Dennis Fetters Goes Vertical In Style
Is Dennis Fetter’s new quick-build light helicopter the answer to low-cost helicopter training?
The problem I’ve always had with helicopters is that they are slow, noisy, inefficient, vibrate a lot and explode an awful lot of fuel to fly a pound of payload a mile. Right? Wrong! Meet the Mini 500 helicopter from Revolution Helicopters, the brainchild of Dennis Fetters.
Recent advances in rotor heads, blades and engines have made the evolution of “fling-wings” a revolution—especially at Revolution Helicopter Corp. Dennis Fetters, designer of the super-successful Air Command gyroplane series, has realized his dream of an inexpensive, full-functioning helicopter with the advent of the Mini 500.
The program began when Fetters teamed up with Argentinian helicopter designer Augusto Cicare, a partnership that resulted in a prototype called the CH-6, a test platform that evolved into the Mini 500.
Failure to reach an amicable financial contract forced Fetters to redesign and patent “a newly improved control system” however. The original, bare-frame American prototype has amassed over 400 hours and was seen cavorting through its paces at Oshkosh ’90.
After the redesign process piloted by Fetters, it is entirely possible the Mini 500, using modern technology, could offer a low-cost alternative to light helicopter design. In the single-place market, there just isn’t any competition. The Mini 500 uses the relatively new two-stroke, dual-ignition, oil-injected 65 hp Rotax 582 engine.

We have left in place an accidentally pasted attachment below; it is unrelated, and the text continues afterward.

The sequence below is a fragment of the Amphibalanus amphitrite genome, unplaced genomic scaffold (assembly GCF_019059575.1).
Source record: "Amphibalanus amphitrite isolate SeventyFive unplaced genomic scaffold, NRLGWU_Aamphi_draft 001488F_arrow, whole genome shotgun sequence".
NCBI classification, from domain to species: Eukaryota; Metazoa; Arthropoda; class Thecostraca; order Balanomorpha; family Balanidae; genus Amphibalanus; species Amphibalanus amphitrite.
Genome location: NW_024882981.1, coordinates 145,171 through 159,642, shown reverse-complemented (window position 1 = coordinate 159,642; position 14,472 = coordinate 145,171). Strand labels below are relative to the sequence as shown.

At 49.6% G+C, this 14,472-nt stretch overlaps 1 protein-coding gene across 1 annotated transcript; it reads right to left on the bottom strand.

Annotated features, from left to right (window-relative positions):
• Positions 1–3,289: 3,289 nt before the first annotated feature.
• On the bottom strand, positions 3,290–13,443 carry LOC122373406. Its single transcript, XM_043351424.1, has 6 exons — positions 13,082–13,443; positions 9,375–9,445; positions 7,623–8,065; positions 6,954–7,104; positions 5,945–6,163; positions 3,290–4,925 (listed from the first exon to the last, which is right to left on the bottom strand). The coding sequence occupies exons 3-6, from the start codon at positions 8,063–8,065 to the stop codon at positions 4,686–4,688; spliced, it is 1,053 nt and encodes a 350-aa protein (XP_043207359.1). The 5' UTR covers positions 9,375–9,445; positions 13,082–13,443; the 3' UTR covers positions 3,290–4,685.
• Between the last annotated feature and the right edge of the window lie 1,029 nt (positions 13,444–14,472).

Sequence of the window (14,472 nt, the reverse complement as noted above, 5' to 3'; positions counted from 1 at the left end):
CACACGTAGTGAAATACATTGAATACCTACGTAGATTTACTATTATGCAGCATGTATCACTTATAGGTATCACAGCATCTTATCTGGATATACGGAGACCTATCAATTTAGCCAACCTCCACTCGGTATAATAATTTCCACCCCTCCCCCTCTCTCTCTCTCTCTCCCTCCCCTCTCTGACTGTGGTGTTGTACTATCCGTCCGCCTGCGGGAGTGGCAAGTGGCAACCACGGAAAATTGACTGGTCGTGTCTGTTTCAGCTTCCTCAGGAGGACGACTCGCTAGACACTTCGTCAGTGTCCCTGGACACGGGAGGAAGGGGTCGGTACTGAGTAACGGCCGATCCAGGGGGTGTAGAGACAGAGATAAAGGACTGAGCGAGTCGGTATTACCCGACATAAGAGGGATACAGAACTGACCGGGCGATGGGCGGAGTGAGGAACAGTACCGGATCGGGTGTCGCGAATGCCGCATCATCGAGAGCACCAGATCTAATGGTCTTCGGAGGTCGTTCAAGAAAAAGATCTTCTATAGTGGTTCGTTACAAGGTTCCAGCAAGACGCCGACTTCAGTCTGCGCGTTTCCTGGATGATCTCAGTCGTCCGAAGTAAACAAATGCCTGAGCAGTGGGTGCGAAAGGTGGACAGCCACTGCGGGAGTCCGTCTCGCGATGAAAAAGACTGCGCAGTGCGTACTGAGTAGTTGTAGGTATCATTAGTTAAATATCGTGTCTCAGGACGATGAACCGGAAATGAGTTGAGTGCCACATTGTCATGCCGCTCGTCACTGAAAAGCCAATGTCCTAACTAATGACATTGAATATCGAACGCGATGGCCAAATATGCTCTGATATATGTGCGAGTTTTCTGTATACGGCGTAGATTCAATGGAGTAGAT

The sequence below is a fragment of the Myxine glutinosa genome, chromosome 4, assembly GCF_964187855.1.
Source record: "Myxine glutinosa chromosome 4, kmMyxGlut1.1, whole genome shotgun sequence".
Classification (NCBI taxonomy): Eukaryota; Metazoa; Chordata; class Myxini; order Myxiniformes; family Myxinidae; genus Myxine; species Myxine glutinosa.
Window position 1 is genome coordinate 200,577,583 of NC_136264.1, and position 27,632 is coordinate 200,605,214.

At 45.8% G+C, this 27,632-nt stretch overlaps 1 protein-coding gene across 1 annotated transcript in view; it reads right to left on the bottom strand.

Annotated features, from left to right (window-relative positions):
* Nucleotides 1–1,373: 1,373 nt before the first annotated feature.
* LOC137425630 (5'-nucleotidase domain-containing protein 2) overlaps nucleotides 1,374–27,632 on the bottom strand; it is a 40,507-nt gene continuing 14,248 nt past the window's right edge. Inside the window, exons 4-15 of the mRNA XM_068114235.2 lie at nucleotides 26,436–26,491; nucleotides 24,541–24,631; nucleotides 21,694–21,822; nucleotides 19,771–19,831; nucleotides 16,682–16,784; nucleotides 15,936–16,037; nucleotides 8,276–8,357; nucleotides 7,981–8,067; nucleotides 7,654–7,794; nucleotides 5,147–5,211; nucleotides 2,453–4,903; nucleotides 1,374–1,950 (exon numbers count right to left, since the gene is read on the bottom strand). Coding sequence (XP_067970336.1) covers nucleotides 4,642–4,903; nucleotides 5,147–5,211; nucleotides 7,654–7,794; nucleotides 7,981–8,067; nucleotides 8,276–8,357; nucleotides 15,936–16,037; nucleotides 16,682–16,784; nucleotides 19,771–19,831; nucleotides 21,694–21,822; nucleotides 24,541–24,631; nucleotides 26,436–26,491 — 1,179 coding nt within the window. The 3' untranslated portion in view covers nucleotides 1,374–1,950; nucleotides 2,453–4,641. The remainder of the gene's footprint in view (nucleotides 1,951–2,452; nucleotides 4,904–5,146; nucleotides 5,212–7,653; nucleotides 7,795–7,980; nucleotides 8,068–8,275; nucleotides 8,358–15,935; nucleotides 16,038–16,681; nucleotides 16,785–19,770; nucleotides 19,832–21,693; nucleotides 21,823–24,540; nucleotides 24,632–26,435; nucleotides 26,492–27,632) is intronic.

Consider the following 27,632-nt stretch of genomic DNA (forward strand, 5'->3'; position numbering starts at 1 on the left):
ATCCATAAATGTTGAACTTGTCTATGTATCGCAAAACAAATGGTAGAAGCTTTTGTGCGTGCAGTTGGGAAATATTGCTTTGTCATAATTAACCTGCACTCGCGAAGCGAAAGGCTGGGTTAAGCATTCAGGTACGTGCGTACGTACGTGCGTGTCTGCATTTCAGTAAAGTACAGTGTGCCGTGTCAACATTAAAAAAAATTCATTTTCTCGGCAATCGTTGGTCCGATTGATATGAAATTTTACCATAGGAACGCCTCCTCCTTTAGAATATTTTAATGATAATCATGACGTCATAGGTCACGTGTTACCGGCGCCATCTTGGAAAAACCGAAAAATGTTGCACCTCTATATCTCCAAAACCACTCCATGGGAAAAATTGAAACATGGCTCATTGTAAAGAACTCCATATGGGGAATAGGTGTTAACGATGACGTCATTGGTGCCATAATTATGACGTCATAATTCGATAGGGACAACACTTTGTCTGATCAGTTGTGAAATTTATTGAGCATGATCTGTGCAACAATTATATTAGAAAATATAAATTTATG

This is a considerably improved version of the Rotax 532, and should offer approximately 300 hours between overhauls in this particular installation if it is regularly tuned, maintained and operated within temperature limitations.
Mechanically, the modern technique of employing flexible composite blades eliminates the need for the complexity and costs associated with dampers, flapping hinges, cables and other archaic devices found on older rotor systems.
In fact, Revolution claims this aircraft has been designed with only one-eighth of the parts normally found in other helicopters. In effect, by eliminating seven-eighths of the components, maintenance efforts and costs are greatly reduced.
Make no mistake – all rotary wing aircraft need more fidgeting and tweaking than typical-sized rotor (fixed-wing) airplanes. Those who are not prepared to invest time in routine and preventative maintenance should avoid helicopter operations. Nonetheless, the Mini 500 seems to be a major step forward in technology.
Production versions will have the following composite components: cabin, doors, transmission cover and “tee-tail stabilization surfaces.” This combination of fairings, according to company drawings, will give the Mini 500 the appearance of a turbine-powered Hughes 500D (at a fraction of the cost).
Having flown everything from modern military jets to the slowest of helicopters, let me assure you that you haven’t flown till you experience the challenge and thrills of rotary-wing flight—not to mention the freedom of going almost anywhere.